prague christmas marketsI’m lucky enough to have been to Prague many times as my company has an office out there and every time I go I fall a little more in love with it. Everywhere you look there is beauty, not just in the architecture and parks but in the people too, the Czech’s are absolutely stunning and all look like they’ve just stepped off a photo shoot (as a city known for its huge porn industry it’s probably quite likely a lot of the beautiful girls have just stepped off a photo shoot…) so there’s that. Although the Winter months can be bitterly cold the breathtaking views from the Charles Bridge are what Christmas cards are made of as snowflakes delicately whisper around the historical statues that line the famous structure and are just a stone’s throw from the 2 main squares where the all the Christmas market action is happening. The markets take on the traditional wooden hut theme and are packed to the rafters with glassware, jewellery, metalware, ceramics, scented candles and a vast array of Christmas decorations and food. The Christmas markets in Prague have so much more to offer than just gifts as you can see and smell Czech’s most traditional food and drink made and prepared right in front of you from spit-roasted pork to delicately sugared pastries which fill the air with the spirit of Christmas. To accompany all the wonderful food on offer you must sample the famous Czech beer Pilsner Urquell or a mug of spiced mulled wine to warm you up after a hard day of sightseeing and alcohol is pretty cheap with local beer coming in at around 60p a pint just outside of the main tourist spots. For children, the market in the Old Town Square also has an animal stable where kids can pet goats, donkeys and sheep as well as explore a large Bethlehem scene housed in a wooden stable. Wenceslas Square is home to the huge Christmas tree which is beautifully decorated and makes for stunning pictures with the gothic architecture of Prague city centre as a backdrop making the atmosphere simply magical.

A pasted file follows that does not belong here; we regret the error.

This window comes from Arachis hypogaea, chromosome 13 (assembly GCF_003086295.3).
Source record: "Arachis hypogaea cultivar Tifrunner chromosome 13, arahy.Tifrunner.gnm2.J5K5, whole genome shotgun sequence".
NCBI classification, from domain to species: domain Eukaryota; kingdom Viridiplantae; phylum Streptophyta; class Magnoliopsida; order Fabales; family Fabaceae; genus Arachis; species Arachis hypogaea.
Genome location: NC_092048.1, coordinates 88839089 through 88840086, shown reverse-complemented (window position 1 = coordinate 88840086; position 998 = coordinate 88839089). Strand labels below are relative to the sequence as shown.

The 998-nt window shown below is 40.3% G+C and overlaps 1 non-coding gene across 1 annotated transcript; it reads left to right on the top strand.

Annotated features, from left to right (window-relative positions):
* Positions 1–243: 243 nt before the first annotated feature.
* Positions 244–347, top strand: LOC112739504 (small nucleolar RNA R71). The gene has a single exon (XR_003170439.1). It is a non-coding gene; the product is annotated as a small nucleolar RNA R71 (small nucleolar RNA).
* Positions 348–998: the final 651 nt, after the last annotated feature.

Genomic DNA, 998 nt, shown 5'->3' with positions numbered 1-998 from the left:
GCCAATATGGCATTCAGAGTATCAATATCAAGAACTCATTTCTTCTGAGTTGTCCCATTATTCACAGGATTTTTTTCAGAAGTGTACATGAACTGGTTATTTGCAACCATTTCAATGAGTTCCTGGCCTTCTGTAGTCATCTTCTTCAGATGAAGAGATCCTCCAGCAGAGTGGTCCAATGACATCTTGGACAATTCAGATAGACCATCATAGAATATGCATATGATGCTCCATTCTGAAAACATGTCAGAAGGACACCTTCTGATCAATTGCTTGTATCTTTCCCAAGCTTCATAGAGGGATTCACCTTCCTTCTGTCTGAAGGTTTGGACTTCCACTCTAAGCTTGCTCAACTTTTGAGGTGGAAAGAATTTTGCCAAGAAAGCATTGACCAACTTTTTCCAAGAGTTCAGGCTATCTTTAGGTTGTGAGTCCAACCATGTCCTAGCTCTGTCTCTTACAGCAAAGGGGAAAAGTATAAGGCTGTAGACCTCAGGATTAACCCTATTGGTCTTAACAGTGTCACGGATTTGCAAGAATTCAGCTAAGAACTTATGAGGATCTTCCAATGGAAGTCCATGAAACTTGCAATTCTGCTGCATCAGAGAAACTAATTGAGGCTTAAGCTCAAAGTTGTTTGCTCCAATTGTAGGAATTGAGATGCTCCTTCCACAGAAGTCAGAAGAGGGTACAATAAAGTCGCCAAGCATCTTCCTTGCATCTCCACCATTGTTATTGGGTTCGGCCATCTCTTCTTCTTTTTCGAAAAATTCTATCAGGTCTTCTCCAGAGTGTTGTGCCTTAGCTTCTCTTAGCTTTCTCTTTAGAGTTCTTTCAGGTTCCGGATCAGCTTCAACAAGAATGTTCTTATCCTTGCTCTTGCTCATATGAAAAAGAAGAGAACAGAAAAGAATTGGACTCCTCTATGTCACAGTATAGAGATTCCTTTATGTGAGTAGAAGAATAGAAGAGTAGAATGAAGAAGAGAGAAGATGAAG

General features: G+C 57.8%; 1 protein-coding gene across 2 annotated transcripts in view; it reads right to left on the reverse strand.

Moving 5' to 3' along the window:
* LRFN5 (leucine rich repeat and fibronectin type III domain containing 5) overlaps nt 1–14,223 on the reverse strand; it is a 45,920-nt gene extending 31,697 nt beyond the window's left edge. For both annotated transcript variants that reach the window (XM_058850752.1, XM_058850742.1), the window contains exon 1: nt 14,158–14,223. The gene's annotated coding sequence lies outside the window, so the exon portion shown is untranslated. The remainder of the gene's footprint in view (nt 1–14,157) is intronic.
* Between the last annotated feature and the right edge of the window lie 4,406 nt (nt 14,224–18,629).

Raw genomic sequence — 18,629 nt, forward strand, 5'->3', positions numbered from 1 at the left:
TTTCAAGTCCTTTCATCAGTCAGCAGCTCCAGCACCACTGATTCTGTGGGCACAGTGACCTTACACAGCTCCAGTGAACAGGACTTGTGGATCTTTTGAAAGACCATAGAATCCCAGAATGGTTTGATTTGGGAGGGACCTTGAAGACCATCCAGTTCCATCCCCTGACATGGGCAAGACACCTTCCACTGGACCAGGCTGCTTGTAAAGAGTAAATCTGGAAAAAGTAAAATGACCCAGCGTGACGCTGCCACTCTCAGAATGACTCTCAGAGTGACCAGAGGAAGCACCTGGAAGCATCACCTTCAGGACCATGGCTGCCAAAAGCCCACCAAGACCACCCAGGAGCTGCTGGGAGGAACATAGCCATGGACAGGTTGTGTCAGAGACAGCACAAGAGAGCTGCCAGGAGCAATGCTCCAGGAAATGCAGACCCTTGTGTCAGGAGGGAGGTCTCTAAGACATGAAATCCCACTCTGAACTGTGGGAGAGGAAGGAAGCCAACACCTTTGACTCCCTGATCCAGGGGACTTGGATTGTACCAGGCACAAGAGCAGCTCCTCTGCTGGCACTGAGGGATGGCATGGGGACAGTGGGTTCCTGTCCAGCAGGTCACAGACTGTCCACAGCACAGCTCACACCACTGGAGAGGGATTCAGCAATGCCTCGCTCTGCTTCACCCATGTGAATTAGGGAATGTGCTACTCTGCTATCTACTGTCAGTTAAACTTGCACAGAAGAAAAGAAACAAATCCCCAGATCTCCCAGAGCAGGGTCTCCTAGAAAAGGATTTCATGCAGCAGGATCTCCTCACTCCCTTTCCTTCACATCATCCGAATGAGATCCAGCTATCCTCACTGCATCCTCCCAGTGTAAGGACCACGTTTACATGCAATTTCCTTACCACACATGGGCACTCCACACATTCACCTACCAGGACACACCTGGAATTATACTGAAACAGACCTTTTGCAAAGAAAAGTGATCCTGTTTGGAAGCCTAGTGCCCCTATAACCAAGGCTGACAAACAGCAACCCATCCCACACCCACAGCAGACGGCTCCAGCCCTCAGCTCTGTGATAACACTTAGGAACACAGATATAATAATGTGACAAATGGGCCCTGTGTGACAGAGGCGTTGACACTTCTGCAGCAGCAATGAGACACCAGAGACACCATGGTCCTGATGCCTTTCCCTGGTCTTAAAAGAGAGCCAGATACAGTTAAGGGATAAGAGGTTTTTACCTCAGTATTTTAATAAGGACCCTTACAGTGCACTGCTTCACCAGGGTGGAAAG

5 – Amsterdam, The Netherlands